and fifteen on the part of the House, he ap
pointed to take into consideration all ques
tions of finance connected with or growing
out of the act of the General Assembly
known as the funding bill, or touching the
payment of interest upon the public debt,
and report such measures as they may deem
expedient for the proper adjustment thereof."
The passage of the resolution was advoca
ted by Messrs. Sutherlin, Booker, Talia
ferro, Smith, Daniel, Brooke, Matthews,
and others.
Mr. Sutherlin said that the resolution was
offered because lie was assured that the tem
per of the House was against the funding
bill, but opposed to repudiation of any kind,
and because lie thought all desired to arrive
at a plan of equitable adjustment.
The joint resolution was agreed to without
dissent.
BILLS, AC., INTRODUCED AND REFERRED.
By Mr. Freeman : Bill to amend the road
' By Mr. Keyser : Bill to incorporate the
Luray Savings Bank _
By Mr. Keyser : Bill in relation to the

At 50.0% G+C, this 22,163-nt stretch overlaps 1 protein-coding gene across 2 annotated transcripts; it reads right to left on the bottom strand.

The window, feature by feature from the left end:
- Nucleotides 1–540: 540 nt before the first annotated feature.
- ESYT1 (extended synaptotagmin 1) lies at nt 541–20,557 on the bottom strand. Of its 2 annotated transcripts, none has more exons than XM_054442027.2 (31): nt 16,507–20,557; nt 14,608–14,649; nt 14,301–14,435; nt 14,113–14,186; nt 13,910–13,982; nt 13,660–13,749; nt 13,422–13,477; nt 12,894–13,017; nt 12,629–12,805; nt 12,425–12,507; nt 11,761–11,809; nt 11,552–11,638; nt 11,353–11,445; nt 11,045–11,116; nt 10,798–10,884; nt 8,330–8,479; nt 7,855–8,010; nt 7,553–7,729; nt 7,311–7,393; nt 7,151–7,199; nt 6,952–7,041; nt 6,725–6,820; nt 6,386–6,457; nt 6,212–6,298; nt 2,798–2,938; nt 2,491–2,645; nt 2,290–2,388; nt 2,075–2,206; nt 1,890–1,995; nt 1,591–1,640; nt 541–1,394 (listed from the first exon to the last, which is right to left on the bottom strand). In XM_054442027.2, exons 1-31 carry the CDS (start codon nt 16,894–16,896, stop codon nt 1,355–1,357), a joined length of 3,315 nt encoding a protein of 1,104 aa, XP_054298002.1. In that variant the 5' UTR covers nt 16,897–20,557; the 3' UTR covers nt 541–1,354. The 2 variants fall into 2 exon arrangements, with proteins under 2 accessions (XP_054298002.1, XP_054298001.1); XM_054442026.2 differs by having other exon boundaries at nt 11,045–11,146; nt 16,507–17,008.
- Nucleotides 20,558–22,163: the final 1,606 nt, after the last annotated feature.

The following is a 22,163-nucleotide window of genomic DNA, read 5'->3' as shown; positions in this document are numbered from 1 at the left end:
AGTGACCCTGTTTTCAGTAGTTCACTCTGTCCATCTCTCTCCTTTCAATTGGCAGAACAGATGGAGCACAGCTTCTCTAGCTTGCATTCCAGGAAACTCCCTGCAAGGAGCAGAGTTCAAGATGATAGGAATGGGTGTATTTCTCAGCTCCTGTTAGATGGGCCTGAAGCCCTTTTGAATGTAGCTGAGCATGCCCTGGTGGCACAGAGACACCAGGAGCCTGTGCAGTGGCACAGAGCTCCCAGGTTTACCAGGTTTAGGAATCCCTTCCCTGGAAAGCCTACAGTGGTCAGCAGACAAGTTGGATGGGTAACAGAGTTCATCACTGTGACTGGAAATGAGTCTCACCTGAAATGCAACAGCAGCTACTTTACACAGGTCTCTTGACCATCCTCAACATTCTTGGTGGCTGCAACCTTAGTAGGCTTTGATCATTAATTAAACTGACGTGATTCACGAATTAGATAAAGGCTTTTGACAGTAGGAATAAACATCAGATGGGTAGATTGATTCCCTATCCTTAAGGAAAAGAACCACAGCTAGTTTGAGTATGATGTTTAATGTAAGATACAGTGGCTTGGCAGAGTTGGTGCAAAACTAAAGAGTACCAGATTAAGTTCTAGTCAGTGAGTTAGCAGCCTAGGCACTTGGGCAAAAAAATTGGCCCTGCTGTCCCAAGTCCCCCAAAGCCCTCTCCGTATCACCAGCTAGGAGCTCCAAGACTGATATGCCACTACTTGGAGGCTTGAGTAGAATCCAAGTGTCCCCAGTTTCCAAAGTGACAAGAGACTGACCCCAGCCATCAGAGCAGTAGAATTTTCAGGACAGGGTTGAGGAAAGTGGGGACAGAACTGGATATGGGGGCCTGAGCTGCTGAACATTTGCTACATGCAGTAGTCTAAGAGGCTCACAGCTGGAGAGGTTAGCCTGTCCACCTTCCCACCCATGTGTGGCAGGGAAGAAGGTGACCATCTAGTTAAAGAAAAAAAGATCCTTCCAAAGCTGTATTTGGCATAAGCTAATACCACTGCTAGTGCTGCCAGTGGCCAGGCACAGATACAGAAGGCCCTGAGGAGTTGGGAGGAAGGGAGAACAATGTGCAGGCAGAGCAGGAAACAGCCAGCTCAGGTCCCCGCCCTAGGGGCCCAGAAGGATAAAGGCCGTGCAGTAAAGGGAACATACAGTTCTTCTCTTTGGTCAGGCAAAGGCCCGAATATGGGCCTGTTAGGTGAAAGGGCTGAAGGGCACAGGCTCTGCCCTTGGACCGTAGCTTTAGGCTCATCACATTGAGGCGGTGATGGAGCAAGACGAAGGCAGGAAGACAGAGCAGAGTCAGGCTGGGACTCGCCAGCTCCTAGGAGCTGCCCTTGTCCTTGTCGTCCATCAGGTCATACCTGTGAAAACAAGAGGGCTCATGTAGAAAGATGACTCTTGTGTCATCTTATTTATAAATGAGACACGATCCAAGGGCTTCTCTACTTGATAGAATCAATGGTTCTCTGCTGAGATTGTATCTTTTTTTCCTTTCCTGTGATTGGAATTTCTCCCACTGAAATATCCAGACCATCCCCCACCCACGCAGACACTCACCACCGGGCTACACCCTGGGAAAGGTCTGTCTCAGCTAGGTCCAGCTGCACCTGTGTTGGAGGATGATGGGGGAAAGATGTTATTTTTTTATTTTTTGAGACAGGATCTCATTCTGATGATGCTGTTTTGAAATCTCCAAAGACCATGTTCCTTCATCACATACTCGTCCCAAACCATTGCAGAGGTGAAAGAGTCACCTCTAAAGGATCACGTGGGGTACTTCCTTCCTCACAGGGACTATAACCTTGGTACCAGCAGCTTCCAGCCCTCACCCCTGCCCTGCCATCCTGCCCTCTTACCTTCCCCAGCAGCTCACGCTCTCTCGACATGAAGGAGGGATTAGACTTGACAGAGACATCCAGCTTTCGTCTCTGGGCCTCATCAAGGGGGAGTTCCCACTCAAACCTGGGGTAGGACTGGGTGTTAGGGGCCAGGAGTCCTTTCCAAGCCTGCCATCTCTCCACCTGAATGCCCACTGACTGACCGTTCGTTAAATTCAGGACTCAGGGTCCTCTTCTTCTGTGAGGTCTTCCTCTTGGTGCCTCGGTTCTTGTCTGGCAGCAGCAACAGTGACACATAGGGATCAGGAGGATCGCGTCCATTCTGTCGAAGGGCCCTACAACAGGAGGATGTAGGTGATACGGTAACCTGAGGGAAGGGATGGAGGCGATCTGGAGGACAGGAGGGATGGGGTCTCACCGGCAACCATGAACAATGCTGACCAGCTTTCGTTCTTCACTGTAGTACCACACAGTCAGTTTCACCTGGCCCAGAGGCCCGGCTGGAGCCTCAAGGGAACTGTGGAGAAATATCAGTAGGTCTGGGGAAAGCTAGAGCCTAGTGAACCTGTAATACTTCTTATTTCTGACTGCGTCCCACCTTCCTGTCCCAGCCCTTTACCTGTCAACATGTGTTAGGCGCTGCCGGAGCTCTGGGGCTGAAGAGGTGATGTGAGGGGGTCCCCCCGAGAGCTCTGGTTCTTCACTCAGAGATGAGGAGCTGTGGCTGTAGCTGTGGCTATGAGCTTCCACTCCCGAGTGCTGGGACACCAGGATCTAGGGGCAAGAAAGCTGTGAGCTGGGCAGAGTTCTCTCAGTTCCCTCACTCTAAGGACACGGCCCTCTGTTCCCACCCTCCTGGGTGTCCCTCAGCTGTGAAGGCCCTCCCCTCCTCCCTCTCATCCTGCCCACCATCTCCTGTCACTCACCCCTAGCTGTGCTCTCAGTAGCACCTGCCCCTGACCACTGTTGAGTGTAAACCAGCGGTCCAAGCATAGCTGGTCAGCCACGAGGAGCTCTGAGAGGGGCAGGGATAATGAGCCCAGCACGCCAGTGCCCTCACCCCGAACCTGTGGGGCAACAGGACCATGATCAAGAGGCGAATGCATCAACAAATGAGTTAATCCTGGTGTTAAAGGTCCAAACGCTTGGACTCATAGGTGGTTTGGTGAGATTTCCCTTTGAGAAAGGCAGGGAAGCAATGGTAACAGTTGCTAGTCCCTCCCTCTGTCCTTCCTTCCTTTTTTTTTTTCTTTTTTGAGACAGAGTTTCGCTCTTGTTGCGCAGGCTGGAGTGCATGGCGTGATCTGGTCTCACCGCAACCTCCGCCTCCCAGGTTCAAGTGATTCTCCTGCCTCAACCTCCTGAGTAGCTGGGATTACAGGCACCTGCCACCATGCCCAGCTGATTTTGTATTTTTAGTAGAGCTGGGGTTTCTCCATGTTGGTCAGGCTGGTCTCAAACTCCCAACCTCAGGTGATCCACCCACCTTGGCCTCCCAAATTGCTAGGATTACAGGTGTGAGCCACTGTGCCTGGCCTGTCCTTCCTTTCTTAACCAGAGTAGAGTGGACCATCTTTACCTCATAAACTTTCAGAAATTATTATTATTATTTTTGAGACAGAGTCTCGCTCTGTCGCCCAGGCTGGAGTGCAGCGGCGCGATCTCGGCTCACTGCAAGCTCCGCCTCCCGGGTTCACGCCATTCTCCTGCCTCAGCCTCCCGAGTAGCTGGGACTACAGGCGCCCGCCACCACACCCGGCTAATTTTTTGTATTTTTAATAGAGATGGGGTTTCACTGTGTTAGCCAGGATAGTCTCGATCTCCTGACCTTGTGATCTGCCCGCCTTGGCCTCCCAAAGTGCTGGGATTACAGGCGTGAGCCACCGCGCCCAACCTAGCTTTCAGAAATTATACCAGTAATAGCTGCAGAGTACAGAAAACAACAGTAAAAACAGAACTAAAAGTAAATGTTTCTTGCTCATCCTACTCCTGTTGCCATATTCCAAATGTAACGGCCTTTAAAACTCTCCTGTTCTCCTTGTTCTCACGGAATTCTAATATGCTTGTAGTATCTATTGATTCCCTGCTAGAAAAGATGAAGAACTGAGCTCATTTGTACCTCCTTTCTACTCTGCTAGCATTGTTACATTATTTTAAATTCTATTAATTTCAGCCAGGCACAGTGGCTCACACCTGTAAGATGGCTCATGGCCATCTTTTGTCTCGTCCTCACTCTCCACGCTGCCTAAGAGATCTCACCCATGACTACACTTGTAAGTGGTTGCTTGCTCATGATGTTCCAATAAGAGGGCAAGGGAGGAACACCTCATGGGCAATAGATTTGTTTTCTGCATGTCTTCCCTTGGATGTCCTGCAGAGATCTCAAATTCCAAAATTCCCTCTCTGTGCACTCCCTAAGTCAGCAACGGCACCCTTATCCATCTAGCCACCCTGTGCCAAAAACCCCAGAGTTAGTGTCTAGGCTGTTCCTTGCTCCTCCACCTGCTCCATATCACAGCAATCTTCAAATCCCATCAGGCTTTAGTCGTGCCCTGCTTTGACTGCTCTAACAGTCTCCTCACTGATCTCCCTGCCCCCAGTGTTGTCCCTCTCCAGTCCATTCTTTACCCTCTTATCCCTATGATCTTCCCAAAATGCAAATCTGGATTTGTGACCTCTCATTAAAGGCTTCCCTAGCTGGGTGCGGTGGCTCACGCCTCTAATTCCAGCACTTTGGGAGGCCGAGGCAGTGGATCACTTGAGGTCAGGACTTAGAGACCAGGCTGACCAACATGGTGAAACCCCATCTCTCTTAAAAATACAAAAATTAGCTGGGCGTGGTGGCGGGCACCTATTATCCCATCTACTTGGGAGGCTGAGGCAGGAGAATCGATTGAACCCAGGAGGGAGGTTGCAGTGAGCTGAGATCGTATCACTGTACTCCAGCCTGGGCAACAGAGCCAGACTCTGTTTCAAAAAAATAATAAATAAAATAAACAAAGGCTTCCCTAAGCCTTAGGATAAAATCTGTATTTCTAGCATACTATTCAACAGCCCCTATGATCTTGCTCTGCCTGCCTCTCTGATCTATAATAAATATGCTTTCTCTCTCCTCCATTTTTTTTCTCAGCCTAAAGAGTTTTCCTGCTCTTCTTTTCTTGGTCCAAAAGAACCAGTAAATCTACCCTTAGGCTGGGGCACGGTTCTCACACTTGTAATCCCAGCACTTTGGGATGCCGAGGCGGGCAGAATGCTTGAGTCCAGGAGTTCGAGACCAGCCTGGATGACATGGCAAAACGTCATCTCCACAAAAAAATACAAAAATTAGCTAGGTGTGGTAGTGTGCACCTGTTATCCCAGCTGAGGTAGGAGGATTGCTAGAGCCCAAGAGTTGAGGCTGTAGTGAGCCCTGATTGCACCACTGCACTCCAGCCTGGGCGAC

gauge of railroads.
By Mr. Hill : Resolution as to what legis
lation is necessary to enable boards of super
visors to compel settlement with sheriffs of
accounts for county levies prior to the 1st of
January, 1870.
By Mr. Hill : Petition of Amanda Tutwi
ler, administratrix, to be released from a
fine.
By Mr. Robertson:. Resolution as to ex
tending the time for settlement by the county
treasurer with the collector.
By Mr. Paige: Bill.reluting to the adop
tion of a fence law in Norfolk county.
By Mr. Bishop: Joint resolution as to the
expediency of amending the Constitution so
as to provide for the election of assessors not
oftener than every tourth year.
By Mr. Minor : Bill to amend section 9,
chapter 196, of Code, in relation to marriage.
By Mr. Scruggs: Resolutionamendiug the
Code so as to make it the duty of county
treasurer to return to the hoard of supervi
sors a complete copy of hi3 receipts and dis